Carbon tax under study

Louise Maureen Simeon - The Philippine Star

MANILA, Philippines — The Department of Finance (DOF) is studying the viability of imposing a carbon tax in a bid to generate much-needed revenues and address environmental concerns.

On the sidelines of the Economic Journalists Association of the Philippines-San Miguel Corp. economic forum yesterday, Finance Undersecretary Zeno Ronald Abenoja said the DOF has partnered with an international organization to look at carbon taxation.

Finance Secretary Benjamin Diokno has said carbon tax is one of the measures that the administration may consider “if feasible.”

“We have an agreement already with our partner to look at this proposal. It is something that we are looking at very closely,” Abenoja told The STAR.

“We will seriously consider, that’s why we are devoting resources and studies on this issue,” he said.

Abenoja did not name the partner, but another DOF official said the Philippines is partnering with the United Nations Office for Project Services (UNOPS) for the study.

UNOPS supports the government and other partners in sustainable procurement, infrastructure, governance, grant management and logistical support services.

The UN-attached agency’s work focuses on building national capacity, strengthening community resilience and supporting efforts toward the attainment of Sustainable Development Goals.

Abenoja said the study aims to assess the current situation in the Philippines right now, as well as the structure of the economy.

“It will look at the options that could be applicable to circumstances and the gains from the experiences of other countries. That is the scope of our engagement… to provide us options as to the possible instruments that we can adopt in terms of carbon pricing and carbon taxation,” Abenoja said.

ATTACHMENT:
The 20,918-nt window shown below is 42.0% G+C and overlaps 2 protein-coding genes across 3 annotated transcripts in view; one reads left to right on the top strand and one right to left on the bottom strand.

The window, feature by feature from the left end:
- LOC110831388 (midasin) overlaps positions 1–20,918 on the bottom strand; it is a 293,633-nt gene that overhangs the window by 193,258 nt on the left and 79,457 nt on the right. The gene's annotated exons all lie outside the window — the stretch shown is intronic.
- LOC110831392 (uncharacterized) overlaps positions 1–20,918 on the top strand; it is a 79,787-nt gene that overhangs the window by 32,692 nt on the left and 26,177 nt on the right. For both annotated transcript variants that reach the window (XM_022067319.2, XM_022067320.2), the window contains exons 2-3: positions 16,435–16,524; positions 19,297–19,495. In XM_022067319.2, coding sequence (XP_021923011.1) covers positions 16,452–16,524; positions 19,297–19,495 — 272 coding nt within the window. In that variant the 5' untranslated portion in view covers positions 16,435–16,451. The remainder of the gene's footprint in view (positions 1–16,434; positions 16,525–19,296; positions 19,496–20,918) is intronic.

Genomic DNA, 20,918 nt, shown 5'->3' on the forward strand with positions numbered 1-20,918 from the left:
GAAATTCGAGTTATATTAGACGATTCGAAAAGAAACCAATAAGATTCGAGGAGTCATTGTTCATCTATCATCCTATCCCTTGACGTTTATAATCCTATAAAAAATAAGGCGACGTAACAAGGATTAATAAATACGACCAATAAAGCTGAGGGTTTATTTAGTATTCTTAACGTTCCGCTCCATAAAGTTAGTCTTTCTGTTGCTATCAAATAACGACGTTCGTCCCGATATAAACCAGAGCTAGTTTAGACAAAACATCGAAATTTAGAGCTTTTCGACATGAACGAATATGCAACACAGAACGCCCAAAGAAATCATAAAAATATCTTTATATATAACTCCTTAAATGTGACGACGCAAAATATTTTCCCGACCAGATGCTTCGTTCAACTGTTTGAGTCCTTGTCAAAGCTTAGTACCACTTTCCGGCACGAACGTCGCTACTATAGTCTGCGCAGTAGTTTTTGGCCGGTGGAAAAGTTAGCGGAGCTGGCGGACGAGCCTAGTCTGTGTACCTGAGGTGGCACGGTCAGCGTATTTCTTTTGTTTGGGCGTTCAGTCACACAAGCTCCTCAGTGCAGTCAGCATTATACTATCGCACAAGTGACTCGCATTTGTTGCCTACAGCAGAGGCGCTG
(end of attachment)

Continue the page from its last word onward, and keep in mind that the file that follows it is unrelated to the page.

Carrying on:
As to the timeline, the DOF official said the study would take a “few months” and that next year would be more reasonable to complete it.

Former finance chief Carlos Dominguez had proposed a tax on carbon emissions as part of the government’s fiscal consolidation and resource mobilization plan.

Under the plan, the proposal on carbon tax may be implemented by 2025.

Global efforts to slap taxes on carbon remain small. Many countries, including the Philippines, have yet to ride on the carbon tax.

The Asia-Pacific region is both highly exposed to climate risk and a major contributor to greenhouse gas emissions, considering that the region is home to the majority of the world’s population and has been the main driver of global growth for the past decades.

But imposing a carbon tax may not always be the best and most preferred choice considering every country’s circumstances just like in the Philippines, where power rates are among the costliest in the region.

No less than the Department of Energy earlier said the Philippines was not ready for carbon tax as this would make the country uncompetitive in terms of power rates.

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